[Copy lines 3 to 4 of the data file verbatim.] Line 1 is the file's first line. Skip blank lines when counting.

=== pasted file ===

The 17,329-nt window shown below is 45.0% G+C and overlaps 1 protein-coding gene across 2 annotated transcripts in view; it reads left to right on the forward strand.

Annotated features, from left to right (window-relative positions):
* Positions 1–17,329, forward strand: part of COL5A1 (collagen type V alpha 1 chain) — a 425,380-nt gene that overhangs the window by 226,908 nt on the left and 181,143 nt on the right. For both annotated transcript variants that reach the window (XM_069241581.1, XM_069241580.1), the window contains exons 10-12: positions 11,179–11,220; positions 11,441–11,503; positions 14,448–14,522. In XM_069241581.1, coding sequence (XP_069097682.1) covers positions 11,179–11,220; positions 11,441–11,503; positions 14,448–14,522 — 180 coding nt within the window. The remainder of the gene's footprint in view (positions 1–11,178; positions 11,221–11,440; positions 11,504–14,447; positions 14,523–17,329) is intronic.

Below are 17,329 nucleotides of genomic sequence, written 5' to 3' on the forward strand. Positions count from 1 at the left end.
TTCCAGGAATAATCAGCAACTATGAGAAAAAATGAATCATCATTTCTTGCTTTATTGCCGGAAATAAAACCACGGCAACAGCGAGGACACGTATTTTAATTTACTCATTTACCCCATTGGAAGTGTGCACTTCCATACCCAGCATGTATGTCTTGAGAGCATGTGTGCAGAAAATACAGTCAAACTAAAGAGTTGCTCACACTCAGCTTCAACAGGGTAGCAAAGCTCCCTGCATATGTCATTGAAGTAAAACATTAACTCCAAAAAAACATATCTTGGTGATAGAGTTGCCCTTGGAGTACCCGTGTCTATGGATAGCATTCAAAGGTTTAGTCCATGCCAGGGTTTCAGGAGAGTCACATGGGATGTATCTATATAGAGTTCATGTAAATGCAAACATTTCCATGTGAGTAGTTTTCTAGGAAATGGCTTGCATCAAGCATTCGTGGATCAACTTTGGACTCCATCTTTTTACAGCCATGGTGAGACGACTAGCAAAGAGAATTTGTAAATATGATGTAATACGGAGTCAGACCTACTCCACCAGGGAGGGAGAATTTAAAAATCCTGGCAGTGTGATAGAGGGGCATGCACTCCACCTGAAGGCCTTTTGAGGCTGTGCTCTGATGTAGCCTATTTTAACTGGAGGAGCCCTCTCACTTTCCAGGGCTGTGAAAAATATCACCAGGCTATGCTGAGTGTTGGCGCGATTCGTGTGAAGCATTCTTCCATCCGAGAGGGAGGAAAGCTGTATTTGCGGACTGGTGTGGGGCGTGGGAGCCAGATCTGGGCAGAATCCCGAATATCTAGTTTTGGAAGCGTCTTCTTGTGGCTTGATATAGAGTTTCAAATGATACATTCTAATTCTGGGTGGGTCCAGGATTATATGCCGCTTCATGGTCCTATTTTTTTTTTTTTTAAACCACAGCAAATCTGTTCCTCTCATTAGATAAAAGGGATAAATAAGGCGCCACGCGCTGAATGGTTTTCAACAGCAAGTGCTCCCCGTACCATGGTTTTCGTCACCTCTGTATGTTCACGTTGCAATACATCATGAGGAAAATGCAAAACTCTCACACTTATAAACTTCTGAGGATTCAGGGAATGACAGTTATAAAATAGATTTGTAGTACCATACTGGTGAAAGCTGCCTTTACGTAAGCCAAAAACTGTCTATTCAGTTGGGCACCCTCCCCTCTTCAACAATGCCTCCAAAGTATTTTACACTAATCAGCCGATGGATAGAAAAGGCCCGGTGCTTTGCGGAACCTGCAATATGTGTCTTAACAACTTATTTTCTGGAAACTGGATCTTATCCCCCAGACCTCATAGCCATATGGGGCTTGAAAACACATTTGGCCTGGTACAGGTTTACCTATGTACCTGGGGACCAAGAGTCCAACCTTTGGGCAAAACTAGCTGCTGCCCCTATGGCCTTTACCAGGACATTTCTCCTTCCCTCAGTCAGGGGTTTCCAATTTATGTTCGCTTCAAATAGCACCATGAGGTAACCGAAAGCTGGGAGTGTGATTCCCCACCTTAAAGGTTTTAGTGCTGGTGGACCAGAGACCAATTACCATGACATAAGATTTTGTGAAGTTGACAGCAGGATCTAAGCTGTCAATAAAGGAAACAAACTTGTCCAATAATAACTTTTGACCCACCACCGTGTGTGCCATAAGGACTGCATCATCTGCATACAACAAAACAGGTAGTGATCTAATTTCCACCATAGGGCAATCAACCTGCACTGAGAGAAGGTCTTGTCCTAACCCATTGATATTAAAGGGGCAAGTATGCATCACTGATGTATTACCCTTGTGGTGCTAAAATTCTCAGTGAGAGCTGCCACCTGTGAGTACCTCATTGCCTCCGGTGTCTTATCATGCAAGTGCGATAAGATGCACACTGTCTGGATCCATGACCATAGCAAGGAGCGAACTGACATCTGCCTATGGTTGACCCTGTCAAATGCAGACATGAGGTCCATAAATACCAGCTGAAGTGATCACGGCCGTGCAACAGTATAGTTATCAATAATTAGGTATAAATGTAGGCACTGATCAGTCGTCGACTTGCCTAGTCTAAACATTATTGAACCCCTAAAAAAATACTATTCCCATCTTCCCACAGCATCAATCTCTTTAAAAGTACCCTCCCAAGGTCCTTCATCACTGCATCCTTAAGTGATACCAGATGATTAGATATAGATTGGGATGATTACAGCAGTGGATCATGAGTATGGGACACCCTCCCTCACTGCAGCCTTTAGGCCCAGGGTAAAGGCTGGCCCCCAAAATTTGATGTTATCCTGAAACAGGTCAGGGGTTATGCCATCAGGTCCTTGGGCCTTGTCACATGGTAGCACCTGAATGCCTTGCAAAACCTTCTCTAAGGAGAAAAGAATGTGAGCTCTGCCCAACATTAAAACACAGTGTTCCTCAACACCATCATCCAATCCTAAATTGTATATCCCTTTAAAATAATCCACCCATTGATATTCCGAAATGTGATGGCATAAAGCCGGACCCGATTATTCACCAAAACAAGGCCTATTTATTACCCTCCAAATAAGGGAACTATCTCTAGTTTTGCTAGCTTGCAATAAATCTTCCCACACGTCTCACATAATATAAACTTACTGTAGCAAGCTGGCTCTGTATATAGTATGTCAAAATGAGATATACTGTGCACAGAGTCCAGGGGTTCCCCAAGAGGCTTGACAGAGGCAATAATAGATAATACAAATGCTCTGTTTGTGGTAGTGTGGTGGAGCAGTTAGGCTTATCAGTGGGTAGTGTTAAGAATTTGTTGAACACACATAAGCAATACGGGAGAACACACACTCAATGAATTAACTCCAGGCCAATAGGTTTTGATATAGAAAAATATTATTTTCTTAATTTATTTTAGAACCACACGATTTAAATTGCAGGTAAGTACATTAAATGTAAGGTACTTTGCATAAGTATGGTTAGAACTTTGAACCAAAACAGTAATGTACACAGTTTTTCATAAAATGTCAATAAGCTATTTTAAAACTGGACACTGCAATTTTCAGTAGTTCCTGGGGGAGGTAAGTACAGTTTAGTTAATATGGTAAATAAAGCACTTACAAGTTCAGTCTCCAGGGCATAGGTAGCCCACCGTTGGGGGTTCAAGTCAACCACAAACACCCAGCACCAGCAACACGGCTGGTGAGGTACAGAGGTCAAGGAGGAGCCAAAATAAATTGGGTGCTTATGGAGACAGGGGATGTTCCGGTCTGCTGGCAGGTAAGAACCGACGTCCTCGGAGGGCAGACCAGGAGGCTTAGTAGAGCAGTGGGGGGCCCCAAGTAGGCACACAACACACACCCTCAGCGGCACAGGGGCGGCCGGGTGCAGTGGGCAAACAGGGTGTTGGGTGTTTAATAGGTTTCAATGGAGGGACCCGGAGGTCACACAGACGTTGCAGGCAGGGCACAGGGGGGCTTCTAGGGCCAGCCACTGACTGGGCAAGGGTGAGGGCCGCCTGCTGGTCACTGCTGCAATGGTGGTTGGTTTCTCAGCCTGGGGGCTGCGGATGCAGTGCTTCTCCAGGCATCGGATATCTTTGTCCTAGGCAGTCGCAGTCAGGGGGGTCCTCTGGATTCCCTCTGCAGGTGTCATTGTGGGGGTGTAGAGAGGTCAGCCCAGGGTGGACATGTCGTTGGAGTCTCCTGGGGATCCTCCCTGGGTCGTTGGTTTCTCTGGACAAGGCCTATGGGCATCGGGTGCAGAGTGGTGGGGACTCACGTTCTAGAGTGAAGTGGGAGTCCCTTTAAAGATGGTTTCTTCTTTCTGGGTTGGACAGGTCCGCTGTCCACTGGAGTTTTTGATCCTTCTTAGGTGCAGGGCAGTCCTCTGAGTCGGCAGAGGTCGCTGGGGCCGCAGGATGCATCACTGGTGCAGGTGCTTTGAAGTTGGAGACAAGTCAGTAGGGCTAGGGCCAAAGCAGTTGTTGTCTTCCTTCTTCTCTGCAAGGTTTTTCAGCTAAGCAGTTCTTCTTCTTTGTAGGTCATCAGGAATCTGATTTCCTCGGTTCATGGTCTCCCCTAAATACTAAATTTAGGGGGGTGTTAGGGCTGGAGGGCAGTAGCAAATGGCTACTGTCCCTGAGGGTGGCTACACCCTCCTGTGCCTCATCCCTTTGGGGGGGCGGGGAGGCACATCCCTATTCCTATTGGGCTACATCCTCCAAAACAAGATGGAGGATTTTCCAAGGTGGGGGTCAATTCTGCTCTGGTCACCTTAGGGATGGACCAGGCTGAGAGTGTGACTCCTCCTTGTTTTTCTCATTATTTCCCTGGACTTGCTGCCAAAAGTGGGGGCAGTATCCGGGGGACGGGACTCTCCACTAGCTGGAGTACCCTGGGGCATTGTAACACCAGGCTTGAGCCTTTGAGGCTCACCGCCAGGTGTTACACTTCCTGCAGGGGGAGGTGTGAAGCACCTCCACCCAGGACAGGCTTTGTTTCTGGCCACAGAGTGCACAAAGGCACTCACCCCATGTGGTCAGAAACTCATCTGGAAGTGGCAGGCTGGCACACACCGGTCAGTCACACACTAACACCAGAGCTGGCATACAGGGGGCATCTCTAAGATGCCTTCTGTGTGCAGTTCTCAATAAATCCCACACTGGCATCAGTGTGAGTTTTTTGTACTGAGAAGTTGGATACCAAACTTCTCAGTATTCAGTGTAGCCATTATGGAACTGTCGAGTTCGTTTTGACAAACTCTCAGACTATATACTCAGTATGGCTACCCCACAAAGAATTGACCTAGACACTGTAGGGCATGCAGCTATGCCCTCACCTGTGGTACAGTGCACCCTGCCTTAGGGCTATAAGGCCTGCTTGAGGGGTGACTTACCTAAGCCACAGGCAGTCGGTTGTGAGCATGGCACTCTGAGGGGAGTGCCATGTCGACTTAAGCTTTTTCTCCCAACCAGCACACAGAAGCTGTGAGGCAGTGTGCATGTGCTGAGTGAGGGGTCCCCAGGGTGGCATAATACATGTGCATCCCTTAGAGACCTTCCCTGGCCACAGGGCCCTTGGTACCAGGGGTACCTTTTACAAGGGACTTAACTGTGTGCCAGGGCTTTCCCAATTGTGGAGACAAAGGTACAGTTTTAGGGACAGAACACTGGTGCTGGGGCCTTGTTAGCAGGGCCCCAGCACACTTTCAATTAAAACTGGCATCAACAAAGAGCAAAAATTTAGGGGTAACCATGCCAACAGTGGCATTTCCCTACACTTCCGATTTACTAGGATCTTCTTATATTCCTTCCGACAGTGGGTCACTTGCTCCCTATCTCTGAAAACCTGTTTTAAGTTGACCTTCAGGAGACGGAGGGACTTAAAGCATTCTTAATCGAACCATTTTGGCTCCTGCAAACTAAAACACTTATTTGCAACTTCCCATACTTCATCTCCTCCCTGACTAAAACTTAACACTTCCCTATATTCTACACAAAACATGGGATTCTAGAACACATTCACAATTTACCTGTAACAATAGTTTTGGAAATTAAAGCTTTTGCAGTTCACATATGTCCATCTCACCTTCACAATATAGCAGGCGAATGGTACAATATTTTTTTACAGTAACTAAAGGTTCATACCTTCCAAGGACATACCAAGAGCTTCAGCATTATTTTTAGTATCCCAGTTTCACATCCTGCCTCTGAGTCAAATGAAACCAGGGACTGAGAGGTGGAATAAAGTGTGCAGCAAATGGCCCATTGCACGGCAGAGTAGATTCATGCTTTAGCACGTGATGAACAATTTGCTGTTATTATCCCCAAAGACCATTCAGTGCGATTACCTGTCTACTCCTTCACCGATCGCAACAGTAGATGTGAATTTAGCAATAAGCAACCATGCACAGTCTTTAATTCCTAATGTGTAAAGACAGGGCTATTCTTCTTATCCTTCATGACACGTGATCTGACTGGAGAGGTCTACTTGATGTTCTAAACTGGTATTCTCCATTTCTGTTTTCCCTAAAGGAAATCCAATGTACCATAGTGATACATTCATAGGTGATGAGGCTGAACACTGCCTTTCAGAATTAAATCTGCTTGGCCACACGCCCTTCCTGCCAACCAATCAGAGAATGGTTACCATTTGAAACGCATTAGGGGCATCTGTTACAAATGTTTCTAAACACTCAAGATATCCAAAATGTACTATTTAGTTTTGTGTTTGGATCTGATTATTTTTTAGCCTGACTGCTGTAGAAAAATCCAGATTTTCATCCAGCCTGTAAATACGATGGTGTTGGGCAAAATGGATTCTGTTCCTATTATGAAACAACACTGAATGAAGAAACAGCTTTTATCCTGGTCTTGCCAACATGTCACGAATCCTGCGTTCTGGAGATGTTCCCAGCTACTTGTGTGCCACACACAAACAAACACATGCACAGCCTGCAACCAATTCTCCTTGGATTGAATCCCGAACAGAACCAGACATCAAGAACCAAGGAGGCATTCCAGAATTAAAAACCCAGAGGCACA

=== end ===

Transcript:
* Positions 1–17,329, forward strand: part of COL5A1 (collagen type V alpha 1 chain) — a 425,380-nt gene that overhangs the window by 226,908 nt on the left and 181,143 nt on the right. For both annotated transcript variants that reach the window (XM_069241581.1, XM_069241580.1), the window contains exons 10-12: positions 11,179–11,220; positions 11,441–11,503; positions 14,448–14,522. In XM_069241581.1, coding sequence (XP_069097682.1) covers positions 11,179–11,220; positions 11,441–11,503; positions 14,448–14,522 — 180 coding nt within the window. The remainder of the gene's footprint in view (positions 1–11,178; positions 11,221–11,440; positions 11,504–14,447; positions 14,523–17,329) is intronic.

Below are 17,329 nucleotides of genomic sequence, written 5' to 3' on the forward strand. Positions count from 1 at the left end.